Female Life in Prison (1864)
William Frederick Robinson, Female life in prison (London : Sampson, Low, Son & Marston, 1864)
The book Female Life in Prison was written by Victorian popular-fiction writer Frederick William Robinson, under the pseudonym ‘A Prison Matron’. It was published in 1864 by ‘Sampson Low, Son, and Marston’, a family firm established, under this name, in 1856.
This text formed part of a collection of volumes: Memoirs of Jane Cameron: Female Convict (1863) and Prison characters drawn from life with suggestions for prison government (1866) and can be seen as a response to the desire for female perspectives on the legal system to be represented. This public interest in the female voice is supported by the account of Robinson’s friend Theodore Watts Duncan who described the novel as a great success; people believed that it was an authentic account, as referenced in Our Convicts. According to Anne Schwan, the readership was mainly from the middle and upper classes. Perhaps the appeal of these criminal studies for such an audience was the entertainment value, it is likely that these shocking tales of violence and promiscuity stimulated intrigue into prison life.
The book covers more general insights into prison life, the day to day activities of the prison matron and her encounters with notable individuals, as told through anecdotes. The accounts themselves are from Brixton and Millbank prisons, and the purpose of writing is to ‘describe the life within the cells, not to write a history of the cells themselves’. With this in mind, the case studies are varying in length and in the crimes which they discuss; approaches to mental health, maternal neglect, violence, prostitution and theft are linked to different individuals and their situations, giving an insight into how certain crimes were perceived.
One of the most interesting studies on Sarah Barker, a young mother tried for the murder of her child, in July 1853, provides information on the relationship between mental health and child neglect. In desperation, after being abandoned by her lover to raise the child, she throws him down a deserted pit-shaft. The attempted acquittal on the grounds of insanity reveals the fine line between leniency for mental health and justice for serious offences. Robinson also highlights the great public sympathy in response to the sentence of death, which was later changed to life imprisonment. There are also interesting comments made about consistencies observed among prisoners convicted of the same crimes; women convicted of murder, for example, tend to be the best behaved according to the ‘prison matron’.
Potentially most fascinating however is how the author of this text and its place in the ‘popular- fiction’ category affects the depictions of female experience. The content itself appears to be pro-feminist, giving a voice to the marginalised and providing, in the words of the author, ‘for the first time, a true and impartial chronicle’. Knowing that an objective account is impossible anyway, the fact that an upper-class male has adopted the voice of the prison matron for himself, and that critics have used the book as a source of evidence, makes this a case worth investigation. The ideological position of the narrative continues to switch between being favourable to the working classes and assessing them from a position of Christian morality. Robinson is not the insider that he pretends to be which makes these writings questionable in their legitimacy but equally not un-useful. It raises questions about female agency, how the penal system was viewed and why the knowledge of authorship is so central to source interpretation.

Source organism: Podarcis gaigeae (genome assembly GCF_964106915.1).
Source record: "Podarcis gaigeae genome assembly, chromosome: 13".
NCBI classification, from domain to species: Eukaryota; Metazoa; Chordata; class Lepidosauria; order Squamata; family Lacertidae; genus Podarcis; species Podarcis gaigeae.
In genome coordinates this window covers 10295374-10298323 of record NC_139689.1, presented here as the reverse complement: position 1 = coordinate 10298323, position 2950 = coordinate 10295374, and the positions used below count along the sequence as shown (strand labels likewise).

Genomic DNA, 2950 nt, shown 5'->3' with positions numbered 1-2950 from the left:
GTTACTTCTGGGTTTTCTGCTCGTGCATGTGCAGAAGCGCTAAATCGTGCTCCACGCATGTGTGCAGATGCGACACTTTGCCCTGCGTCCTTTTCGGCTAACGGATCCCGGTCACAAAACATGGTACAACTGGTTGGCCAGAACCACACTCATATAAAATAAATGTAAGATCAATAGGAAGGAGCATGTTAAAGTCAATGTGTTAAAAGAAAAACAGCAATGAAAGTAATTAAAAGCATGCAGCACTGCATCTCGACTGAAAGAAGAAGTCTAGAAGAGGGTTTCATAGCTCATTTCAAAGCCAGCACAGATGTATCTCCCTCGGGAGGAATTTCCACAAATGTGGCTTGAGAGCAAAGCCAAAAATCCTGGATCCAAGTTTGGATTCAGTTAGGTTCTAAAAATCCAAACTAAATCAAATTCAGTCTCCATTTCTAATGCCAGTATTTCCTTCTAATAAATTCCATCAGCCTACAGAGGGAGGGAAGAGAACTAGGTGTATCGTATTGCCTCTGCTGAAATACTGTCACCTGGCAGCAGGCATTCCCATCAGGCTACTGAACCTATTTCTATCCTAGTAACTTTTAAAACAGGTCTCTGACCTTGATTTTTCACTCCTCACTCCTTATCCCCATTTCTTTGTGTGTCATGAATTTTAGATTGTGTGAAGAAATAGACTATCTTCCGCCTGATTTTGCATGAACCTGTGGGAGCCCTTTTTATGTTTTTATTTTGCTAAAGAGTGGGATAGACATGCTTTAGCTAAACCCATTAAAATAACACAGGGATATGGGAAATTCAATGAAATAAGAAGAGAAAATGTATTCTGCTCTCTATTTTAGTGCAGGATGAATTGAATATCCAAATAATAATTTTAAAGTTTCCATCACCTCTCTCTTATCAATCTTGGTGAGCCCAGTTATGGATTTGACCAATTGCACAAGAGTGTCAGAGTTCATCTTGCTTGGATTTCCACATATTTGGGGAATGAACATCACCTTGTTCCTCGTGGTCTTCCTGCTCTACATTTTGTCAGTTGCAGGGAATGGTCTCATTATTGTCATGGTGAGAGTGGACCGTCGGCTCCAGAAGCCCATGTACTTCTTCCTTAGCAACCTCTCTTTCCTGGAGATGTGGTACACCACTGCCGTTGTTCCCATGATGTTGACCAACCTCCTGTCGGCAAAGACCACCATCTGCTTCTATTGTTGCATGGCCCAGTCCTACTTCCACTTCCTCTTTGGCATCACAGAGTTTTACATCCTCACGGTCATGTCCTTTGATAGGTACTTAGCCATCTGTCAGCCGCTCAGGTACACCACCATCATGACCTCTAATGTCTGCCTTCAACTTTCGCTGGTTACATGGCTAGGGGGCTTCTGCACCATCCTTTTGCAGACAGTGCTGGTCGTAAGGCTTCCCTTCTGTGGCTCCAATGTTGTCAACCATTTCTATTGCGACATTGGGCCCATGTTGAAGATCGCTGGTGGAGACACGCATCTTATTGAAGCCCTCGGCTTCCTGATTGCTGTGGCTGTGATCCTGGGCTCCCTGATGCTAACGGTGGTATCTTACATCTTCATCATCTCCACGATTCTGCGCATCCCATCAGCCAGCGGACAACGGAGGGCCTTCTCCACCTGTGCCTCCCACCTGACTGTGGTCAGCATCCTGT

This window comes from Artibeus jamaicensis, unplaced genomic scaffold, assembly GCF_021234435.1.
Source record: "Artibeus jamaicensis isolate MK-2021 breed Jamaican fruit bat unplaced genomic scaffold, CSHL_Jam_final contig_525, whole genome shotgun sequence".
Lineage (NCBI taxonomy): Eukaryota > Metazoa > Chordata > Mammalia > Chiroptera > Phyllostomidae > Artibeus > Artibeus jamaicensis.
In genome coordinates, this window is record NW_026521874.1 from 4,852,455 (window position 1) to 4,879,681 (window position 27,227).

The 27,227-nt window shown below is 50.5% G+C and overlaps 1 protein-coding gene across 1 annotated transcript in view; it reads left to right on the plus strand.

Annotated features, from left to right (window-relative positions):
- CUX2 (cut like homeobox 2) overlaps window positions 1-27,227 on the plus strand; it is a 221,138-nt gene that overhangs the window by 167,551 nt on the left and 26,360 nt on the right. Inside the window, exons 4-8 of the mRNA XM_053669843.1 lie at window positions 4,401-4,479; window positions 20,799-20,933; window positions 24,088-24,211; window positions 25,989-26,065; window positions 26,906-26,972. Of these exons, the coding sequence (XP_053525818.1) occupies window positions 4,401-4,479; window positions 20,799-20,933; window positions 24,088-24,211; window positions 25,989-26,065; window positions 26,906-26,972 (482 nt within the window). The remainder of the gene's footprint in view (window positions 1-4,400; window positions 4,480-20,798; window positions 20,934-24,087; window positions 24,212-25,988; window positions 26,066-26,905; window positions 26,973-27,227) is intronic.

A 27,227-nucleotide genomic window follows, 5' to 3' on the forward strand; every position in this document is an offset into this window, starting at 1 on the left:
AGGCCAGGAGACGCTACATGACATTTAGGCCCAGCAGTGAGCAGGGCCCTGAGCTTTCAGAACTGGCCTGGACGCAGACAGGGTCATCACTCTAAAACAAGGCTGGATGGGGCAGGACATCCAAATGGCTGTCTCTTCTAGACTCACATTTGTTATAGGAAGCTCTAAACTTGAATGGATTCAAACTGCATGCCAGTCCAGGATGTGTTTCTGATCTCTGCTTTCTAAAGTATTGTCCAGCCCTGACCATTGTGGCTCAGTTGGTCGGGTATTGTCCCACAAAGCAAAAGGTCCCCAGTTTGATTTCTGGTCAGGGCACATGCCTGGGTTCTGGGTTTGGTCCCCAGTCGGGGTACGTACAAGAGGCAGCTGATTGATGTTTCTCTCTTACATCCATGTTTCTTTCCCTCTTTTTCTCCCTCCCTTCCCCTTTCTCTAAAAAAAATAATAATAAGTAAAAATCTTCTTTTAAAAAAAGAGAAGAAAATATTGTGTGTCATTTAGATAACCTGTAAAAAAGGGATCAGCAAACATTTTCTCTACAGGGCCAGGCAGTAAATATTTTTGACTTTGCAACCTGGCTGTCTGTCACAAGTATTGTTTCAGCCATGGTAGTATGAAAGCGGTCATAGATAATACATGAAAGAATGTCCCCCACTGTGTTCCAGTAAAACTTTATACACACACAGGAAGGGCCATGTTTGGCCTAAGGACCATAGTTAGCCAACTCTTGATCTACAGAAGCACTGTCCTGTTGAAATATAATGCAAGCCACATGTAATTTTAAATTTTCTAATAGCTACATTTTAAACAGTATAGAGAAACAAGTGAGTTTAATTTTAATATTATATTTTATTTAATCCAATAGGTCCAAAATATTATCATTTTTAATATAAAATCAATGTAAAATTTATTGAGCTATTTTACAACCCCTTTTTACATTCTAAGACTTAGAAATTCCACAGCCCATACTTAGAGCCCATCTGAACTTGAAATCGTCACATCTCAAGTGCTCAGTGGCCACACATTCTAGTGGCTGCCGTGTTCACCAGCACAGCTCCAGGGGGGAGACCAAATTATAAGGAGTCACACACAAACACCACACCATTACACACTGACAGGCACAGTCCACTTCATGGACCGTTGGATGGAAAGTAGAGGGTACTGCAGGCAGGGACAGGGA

Looking for more sources?
For more information on female imprisonment during the 19th century, see Stones of Law, Bricks of Shame: Narrating Imprisonment in the Victorian Age, which contains a helpful article by Anne Schwan on how histories of female convicts in this period were written.
The Hypatia Collection includes a wide selection of texts that build on the accounts of female experience within the prison walls, during the 20th century. The novel Under Lock and Key by Xenia Fields, from 1963, has a similar layout to Robinson’s text, with anonymous short character profiles that keep a record of those incarcerated. Particularly insightful is the section titled ‘neglectful mothers’ which includes data on their perceived low mental capacity, as provided by psychologist reports from Durham Prison. There is documentation of attempts to educate female inmates through lectures in domestic life and evidence of prison after-care schemes.
Also from the 1960s are the letters contained within Gate Fever, by Jane Buxton and Margaret Turner, which describe the day-to-day occurrences during the authors’ six month imprisonment in Holloway; they witnessed some very poor treatment of those around them.
There are also later publications that allow for comparison, such as Insiders : women's experience of prison, published in 1988.
Written by Susanna Tufnell